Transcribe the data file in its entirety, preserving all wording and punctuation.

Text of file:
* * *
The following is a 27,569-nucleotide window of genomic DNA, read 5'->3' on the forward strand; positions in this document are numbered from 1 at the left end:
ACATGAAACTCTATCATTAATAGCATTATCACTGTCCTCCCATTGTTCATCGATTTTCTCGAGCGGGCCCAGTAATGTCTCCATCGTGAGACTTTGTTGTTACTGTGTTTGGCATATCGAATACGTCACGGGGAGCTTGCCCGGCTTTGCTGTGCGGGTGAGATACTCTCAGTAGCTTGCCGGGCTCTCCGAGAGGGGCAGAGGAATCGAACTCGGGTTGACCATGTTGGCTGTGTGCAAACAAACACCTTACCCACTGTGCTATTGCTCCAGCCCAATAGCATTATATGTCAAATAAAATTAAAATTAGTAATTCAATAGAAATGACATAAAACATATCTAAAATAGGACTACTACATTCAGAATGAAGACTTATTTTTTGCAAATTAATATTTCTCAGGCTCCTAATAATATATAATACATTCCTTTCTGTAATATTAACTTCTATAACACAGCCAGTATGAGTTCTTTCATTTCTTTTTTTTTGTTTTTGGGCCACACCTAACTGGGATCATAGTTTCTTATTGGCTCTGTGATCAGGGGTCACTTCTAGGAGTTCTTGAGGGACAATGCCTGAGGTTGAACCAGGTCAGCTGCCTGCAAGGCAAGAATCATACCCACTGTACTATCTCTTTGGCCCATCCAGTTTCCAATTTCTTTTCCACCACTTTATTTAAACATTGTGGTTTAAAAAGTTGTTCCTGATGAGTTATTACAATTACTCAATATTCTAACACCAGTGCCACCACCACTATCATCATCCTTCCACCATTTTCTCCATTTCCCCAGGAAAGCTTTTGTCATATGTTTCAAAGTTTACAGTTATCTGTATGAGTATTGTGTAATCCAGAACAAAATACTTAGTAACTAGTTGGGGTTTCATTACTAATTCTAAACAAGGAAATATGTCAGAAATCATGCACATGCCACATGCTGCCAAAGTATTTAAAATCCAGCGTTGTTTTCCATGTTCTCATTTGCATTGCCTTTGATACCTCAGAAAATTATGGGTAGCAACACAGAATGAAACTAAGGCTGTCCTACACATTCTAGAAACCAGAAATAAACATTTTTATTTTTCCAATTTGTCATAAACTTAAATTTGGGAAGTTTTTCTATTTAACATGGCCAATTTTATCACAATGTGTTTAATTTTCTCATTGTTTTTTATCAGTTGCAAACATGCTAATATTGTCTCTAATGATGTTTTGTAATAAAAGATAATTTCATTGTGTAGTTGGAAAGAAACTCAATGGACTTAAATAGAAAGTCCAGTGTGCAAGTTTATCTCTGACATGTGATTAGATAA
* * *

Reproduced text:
The following is a 27,569-nucleotide window of genomic DNA, read 5'->3' on the forward strand; positions in this document are numbered from 1 at the left end:
ACATGAAACTCTATCATTAATAGCATTATCACTGTCCTCCCATTGTTCATCGATTTTCTCGAGCGGGCCCAGTAATGTCTCCATCGTGAGACTTTGTTGTTACTGTGTTTGGCATATCGAATACGTCACGGGGAGCTTGCCCGGCTTTGCTGTGCGGGTGAGATACTCTCAGTAGCTTGCCGGGCTCTCCGAGAGGGGCAGAGGAATCGAACTCGGGTTGACCATGTTGGCTGTGTGCAAACAAACACCTTACCCACTGTGCTATTGCTCCAGCCCAATAGCATTATATGTCAAATAAAATTAAAATTAGTAATTCAATAGAAATGACATAAAACATATCTAAAATAGGACTACTACATTCAGAATGAAGACTTATTTTTTGCAAATTAATATTTCTCAGGCTCCTAATAATATATAATACATTCCTTTCTGTAATATTAACTTCTATAACACAGCCAGTATGAGTTCTTTCATTTCTTTTTTTTTGTTTTTGGGCCACACCTAACTGGGATCATAGTTTCTTATTGGCTCTGTGATCAGGGGTCACTTCTAGGAGTTCTTGAGGGACAATGCCTGAGGTTGAACCAGGTCAGCTGCCTGCAAGGCAAGAATCATACCCACTGTACTATCTCTTTGGCCCATCCAGTTTCCAATTTCTTTTCCACCACTTTATTTAAACATTGTGGTTTAAAAAGTTGTTCCTGATGAGTTATTACAATTACTCAATATTCTAACACCAGTGCCACCACCACTATCATCATCCTTCCACCATTTTCTCCATTTCCCCAGGAAAGCTTTTGTCATATGTTTCAAAGTTTACAGTTATCTGTATGAGTATTGTGTAATCCAGAACAAAATACTTAGTAACTAGTTGGGGTTTCATTACTAATTCTAAACAAGGAAATATGTCAGAAATCATGCACATGCCACATGCTGCCAAAGTATTTAAAATCCAGCGTTGTTTTCCATGTTCTCATTTGCATTGCCTTTGATACCTCAGAAAATTATGGGTAGCAACACAGAATGAAACTAAGGCTGTCCTACACATTCTAGAAACCAGAAATAAACATTTTTATTTTTCCAATTTGTCATAAACTTAAATTTGGGAAGTTTTTCTATTTAACATGGCCAATTTTATCACAATGTGTTTAATTTTCTCATTGTTTTTTATCAGTTGCAAACATGCTAATATTGTCTCTAATGATGTTTTGTAATAAAAGATAATTTCATTGTGTAGTTGGAAAGAAACTCAATGGACTTAAATAGAAAGTCCAGTGTGCAAGTTTATCTCTGACATGTGATTAGATAA